Tuesday, 11 November 2014

Hidden Behind the Load Balancer


Of course you would have been working hard to place your Exchange CASArray’s and Webmail services behind a decent load balancer with decent health checks. (BTW you are only as good as your health checks!!)

Never the less, even in the best designed solutions there is always cracks, things that are missed or worse when things kinda fail but kinda still work. Of course for users they speak first to colleagues, neighbours, Twitter, Facebook and then finally the IT service desk. 

It’s always helpful to confirm which back end client access server the user is currently connecting to, adding this information into an existing ticket will assist confirming if you are indeed have an issue with a single server in your farm.

From the outlook client you can output a number of connection setting via the Connection Status Window. (http://technet.microsoft.com/en-us/library/bb123650(v=exchg.65).aspx)

Of course this is helpful with some aspects such as confirming which type of connection is being used or the number of failed connection being made are important but this fails to confirm which client access server the user is actually hitting behind the load balancer.

OWA is a little better. We have to love the “about” button which cuts straight to the chase and provides details for which Exchange Client Access server is in use and even what roles are used by this server.






Better still is the requirement to all the connections in one go. To do this you can use the following: 

Get-LogonStatistics -id UserID | select clientname, servername, username, applicationid | ft

I was disappointed to hear last year at TechEd that this CMDLet is no longer going to be supported and used in Exchange 2013. Microsoft have been asking for business cases for some time but clearly it lost. So what can we do from here? 

Well moving forward you can always trace the IIS and RPC logs for user connections. Here's one I created a while back. It's a simple script to track the users and can be used to find anything in the logs such as throttled users.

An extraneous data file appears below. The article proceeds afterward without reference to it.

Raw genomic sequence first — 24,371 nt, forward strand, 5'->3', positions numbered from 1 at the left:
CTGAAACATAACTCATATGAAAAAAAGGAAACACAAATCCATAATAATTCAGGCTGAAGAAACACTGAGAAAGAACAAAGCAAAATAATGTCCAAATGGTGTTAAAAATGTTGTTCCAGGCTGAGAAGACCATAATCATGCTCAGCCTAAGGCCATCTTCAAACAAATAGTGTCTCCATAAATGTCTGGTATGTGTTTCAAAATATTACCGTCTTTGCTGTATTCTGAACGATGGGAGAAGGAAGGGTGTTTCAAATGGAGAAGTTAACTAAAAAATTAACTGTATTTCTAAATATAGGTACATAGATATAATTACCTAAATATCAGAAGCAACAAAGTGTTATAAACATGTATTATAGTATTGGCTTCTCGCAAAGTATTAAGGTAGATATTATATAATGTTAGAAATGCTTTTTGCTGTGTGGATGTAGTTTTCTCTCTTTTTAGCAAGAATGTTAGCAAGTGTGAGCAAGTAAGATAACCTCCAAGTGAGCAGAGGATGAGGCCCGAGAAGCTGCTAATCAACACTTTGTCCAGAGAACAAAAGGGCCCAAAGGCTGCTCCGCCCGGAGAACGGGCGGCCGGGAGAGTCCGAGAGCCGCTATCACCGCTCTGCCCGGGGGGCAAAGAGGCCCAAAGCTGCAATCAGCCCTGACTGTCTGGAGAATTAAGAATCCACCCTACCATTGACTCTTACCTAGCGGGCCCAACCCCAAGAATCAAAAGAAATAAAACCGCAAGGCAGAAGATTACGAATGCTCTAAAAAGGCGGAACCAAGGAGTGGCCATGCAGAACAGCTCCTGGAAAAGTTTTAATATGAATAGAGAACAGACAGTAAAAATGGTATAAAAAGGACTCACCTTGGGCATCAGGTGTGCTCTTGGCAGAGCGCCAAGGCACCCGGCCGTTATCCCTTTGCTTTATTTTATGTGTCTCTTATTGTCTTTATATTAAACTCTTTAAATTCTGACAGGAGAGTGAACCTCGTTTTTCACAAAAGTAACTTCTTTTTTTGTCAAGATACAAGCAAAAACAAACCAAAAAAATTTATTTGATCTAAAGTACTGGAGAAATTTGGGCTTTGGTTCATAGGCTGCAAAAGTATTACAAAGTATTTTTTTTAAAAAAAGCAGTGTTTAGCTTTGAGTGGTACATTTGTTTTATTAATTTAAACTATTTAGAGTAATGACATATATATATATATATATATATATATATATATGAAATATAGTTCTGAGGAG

$PathCAS001 = "\\cas001\C$\inetpub\logs\LogFiles\W3SVC1"
$PathCAS002 = "\\cas002\C$\inetpub\logs\LogFiles\W3SVC1"
$Getdays = 1
$outputpath = "C:\Scripts\IISfind\Output"

$Date = Get-Date
$DateShort = (Get-Date).ToString('yyyyMMdd')

$SearchValue = Read-Host "Please enter a value to seach the IISLogs (eg. UserID):"
   
    add-content -path "$($outputpath)\$($DateShort)IISFind_Output.txt" -value "$date --------------- CAS001"
    Get-Item -Path "$PathCAS001\*" | ?{$_.LastWriteTime -gt $($(get-date).adddays(-$Getdays))} |  get-content | Select-String $SearchValue | add-content -path "$($outputpath)\$($DateShort)IISFind_Output.txt"
   
    add-content -path "$($outputpath)\$($DateShort)IISFind_Output.txt" -value "$date --------------- CAS002"
    Get-Item -Path "$PathCAS002\*" | ?{$_.LastWriteTime -gt $($(get-date).adddays(-1))} |  get-content | Select-String $SearchValue | add-content -path "$($outputpath)\$($DateShort)IISFind_Output.txt"
     
Another helpful tool you could also use is Log Parser (http://technet.microsoft.com/en-au/scriptcenter/dd919274.aspx) which assists tracing these logs. 

For RPC searches just change the source directory to the RPC Log directory and rerun the script across all your Client Access Servers.

I spoke to Scott Schnoll a while back about it here is my case for Get-LogonStatistics. 


Subject: Case Study: Get-LogonStatistics

Hi Scott,

We had a quick chat on Friday and I said I would forward you a case we encountered which required the use of the get-logonstatistics CMDlet.

User Issue: Users were experiencing bad outlook performance to a single datacentre with numerous connects and disconnects throughout a single day.

Core Issue: Due to recent Junos firewall upgrade in the core we found that this firewall had enabled ALG for RPC traffic enabled which was dropping active RPC connections to this datacentre. This would result in outlook not responding and making a new connection to the CAS server. These new connections in turn created the problem that users were starting to breach their throttling limits. MS Support recommended increasing throttling limits which in reality made no difference to outlook performance.

[KB18141] - Microsoft Services are unavailable after upgrade to Junos 10.1 and later versions
MS- RPC ALG is available and enabled by default on SRX-Branch and J-Series platforms running Junos 10.0 and later. However beginning with Junos 10.1, the MS-RPC ALG was added for SRX-HE platforms and enabled by default. This may cause issues with Microsoft traffic such as Exchange and Active Directory (refer to PSN-2010-08-912


Overview: Get-LogonStatistics assisted this issue as I could directly compare between the client and server and confirmed that the CAS server thought it was still holding an active connections when in fact it had been closed by the firewall.

Thanks

Josh

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